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Security In Telephone And Internet Traffic Data - 17 January 2008 [1502599]

[doc. web n. 1502599]
Sicurezza dei dati di traffico telefonico e telematico - 17 gennaio 2008 

Security In Telephone And Internet Traffic Data - 17 January 2008

Having convened today, in the presence of Prof. Francesco Pizzetti, President, Mr. Giuseppe Chiaravalloti, Vice-President, Mr. Mauro Paissan and Mr. Giuseppe Fortunato, Members, and Mr. Giovanni Buttarelli, Secretary-General;

Having regard to the personal data protection Code (decree no. 196/2003, hereinafter the "Code");

Having regard to, in particular, sections 17, 123, and 132(5) of the Code;

Having regard to the resolution dated 19 September 2007 whereby the Authority started a public consultation on a document adopted on that date with regard to "Measures and arrangements to safeguard data subjects in connection with the retention of telephone and Internet traffic data for the detection and suppression of criminal offences", which was published on the Authority´s website;

Having regard to the comments and considerations submitted in the course of the public consultation, whose deadline had been set on 31 October 2007;

Having regard to the outcome of the meetings held with some trade associations that had requested such meetings;

Having regard to the documents on file;

Having regard to the considerations made by the Secretary General in pursuance of section 15 of the Garante´s Rules of Procedure (1/2000);

Acting on the report submitted by prof. Francesco Pizzetti;

WHEREAS

1. Preliminary Remarks
The processing of telephone and Internet traffic data carries specific risks for fundamental rights and freedoms and data subjects´ dignity.

The information in question requires special protection and if used inappropriately may impact considerably on the personal sphere of several data subjects; the Italian Constitutional Court pointed out (in two decisions dated 11 March 1993 and 14 November 2006, respectively) that "it can facilitate disclosure of data on an individual´s personality" and adequate safeguards are required in view of such disclosure.

In fact, telephone and Internet traffic data should only relate to the outer features of conversations, calls and/or communications – i.e. they should not allow inferring the respective contents.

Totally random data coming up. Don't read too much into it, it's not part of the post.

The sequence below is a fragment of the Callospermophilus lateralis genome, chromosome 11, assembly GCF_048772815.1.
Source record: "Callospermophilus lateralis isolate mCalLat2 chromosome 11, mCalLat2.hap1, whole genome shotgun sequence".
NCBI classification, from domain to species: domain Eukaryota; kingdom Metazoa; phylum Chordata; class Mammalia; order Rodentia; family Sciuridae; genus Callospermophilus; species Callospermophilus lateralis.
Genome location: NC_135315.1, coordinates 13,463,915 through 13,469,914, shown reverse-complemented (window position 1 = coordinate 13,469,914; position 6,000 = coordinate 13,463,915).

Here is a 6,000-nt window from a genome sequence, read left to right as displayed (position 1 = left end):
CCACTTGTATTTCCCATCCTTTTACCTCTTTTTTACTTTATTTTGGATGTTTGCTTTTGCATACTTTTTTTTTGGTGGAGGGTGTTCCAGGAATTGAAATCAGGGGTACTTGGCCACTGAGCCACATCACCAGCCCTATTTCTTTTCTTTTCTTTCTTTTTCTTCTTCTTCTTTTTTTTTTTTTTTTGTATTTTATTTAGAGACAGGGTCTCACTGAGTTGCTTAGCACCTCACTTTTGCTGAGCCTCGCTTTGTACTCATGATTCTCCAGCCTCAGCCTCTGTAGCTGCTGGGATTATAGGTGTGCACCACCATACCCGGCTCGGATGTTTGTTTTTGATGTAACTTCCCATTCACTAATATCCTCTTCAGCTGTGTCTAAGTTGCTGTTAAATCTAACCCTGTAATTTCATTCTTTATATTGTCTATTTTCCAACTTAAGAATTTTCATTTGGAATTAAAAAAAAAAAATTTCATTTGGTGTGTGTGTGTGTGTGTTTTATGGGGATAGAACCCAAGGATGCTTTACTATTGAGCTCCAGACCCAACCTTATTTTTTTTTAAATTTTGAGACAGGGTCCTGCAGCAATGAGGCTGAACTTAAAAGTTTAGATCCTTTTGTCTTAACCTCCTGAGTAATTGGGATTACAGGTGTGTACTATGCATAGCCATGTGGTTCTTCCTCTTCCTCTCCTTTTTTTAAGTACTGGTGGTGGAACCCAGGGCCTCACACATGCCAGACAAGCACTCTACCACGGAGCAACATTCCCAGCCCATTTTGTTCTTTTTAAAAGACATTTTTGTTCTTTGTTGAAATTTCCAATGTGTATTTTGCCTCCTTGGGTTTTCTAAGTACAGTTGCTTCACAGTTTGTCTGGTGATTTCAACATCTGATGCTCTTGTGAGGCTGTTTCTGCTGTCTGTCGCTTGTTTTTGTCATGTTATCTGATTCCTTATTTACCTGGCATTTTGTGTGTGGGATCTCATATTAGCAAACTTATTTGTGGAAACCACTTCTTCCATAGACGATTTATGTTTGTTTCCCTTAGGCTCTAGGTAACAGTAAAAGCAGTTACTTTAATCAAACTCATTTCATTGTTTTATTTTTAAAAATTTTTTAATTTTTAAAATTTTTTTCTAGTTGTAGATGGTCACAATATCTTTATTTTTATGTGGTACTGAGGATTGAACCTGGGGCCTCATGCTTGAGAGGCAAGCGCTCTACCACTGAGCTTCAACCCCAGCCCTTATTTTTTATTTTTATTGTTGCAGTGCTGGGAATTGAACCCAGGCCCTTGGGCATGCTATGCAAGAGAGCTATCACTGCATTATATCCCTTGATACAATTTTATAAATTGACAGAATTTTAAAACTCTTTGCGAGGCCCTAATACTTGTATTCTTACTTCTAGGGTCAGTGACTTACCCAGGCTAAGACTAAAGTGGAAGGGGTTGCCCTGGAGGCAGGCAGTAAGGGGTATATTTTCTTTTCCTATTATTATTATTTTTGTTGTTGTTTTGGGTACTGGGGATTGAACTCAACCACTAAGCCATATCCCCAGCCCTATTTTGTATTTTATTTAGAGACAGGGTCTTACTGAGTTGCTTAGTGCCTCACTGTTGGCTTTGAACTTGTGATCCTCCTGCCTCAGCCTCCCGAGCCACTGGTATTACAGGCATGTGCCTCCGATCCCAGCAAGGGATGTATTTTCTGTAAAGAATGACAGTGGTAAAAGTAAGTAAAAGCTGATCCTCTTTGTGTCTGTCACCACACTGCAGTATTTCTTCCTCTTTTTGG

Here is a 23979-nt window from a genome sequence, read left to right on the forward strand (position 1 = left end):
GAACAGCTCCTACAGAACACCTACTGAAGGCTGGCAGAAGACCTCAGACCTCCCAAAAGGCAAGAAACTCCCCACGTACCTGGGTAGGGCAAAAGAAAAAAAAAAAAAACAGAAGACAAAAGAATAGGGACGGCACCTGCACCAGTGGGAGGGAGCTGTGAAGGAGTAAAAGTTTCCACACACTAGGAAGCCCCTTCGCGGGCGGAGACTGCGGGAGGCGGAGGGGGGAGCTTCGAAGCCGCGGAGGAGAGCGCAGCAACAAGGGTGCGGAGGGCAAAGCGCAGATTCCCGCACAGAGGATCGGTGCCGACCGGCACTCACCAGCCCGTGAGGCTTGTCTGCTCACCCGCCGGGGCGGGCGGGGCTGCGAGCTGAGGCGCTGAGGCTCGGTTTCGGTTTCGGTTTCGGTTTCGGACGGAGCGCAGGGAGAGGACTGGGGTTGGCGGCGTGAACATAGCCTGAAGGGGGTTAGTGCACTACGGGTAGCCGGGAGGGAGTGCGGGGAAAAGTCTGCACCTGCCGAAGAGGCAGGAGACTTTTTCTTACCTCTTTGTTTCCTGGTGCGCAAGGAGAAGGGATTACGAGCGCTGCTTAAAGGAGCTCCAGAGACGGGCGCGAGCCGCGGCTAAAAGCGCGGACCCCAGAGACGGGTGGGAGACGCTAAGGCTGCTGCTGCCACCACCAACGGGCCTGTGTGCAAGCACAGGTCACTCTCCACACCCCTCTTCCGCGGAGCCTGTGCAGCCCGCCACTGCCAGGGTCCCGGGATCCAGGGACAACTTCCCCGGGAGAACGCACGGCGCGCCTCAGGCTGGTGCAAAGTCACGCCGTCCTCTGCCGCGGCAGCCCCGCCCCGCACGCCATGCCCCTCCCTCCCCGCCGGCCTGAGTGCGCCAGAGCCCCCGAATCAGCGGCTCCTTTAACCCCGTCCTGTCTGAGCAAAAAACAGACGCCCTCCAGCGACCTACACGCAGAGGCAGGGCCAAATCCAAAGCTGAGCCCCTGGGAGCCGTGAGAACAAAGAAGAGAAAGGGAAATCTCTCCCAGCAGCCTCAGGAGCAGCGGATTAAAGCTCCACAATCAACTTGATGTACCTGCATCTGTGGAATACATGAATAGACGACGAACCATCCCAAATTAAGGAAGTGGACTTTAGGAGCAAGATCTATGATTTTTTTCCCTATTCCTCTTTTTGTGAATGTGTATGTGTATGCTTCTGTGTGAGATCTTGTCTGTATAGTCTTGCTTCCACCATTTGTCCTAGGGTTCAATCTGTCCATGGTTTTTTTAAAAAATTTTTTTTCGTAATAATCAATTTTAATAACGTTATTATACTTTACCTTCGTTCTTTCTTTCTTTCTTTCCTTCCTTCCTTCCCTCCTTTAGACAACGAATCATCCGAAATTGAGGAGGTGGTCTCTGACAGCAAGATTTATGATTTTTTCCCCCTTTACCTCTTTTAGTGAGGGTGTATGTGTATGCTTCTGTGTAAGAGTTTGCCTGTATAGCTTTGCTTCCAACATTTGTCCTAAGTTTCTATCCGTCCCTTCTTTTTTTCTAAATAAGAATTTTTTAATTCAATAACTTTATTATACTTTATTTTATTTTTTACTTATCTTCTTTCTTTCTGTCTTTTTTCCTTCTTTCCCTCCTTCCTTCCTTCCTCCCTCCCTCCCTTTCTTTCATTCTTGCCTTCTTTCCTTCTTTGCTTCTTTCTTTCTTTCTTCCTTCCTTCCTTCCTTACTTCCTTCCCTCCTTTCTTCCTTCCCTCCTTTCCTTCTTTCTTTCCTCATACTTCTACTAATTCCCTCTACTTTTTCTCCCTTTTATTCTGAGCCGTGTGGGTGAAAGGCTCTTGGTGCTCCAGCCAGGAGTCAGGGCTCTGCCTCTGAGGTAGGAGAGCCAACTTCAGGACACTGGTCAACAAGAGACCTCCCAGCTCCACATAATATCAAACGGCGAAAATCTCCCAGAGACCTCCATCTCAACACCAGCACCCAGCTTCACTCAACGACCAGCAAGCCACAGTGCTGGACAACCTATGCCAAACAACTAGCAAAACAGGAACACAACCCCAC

Additionally, such outer features allow detecting when someone was in touch with whom and in what manner, whether by telephone or via the Internet, as well as when someone accessed what information on the Net – indeed, it is possible to also locate the users of certain types of equipment.

The sheer volume of communication flows entails the creation and – at times – the retention of numberless items of information that enable tracing a whole gamut of personal, professional, business and institutional relationships as well as giving rise to personal and/or group profiles. This is especially the case if the data are retained by providers on a large scale for longer than is necessary in connection with the provision of services to users and subscribers, because this is mandated by specific legal obligations related to exceptional requirements in the judicial sector.

As regards Internet communications, there are additional, more specific criticalities compared to telephone communications as such – because what is seemingly an "outer" data (e.g. the web page visited, or the destination IP address) often allows detecting or disclosing the contents of the communication as well; that is to say, it can allow not only tracing one´s personal and social relationships, but also extracting information on one´s interests, beliefs and habits.

The inappropriate use of the information in question – which was found to be the case recently in connection with serious infringements of data protection laws – may considerably affect individuals´ private sphere or breach specific secrets in connection with certain activities, relationships and/or professions.

Accordingly, it is necessary to ensure that the retention of the data by providers – where necessary to provide the relevant services and/or mandated by the law – is such as to afford enhanced protection of the rights and freedoms of individuals.

This is why Parliament has entrusted the Garante (section 132 of the Code) with determining the measures and arrangements to be made by providers of electronic communications services in connection with the retention of telephone and Internet traffic data, which is currently provided for in view of the detection and suppression of criminal offences – irrespective of the safeguards laid down more generally in our legal system also in terms of constitutional and procedural law.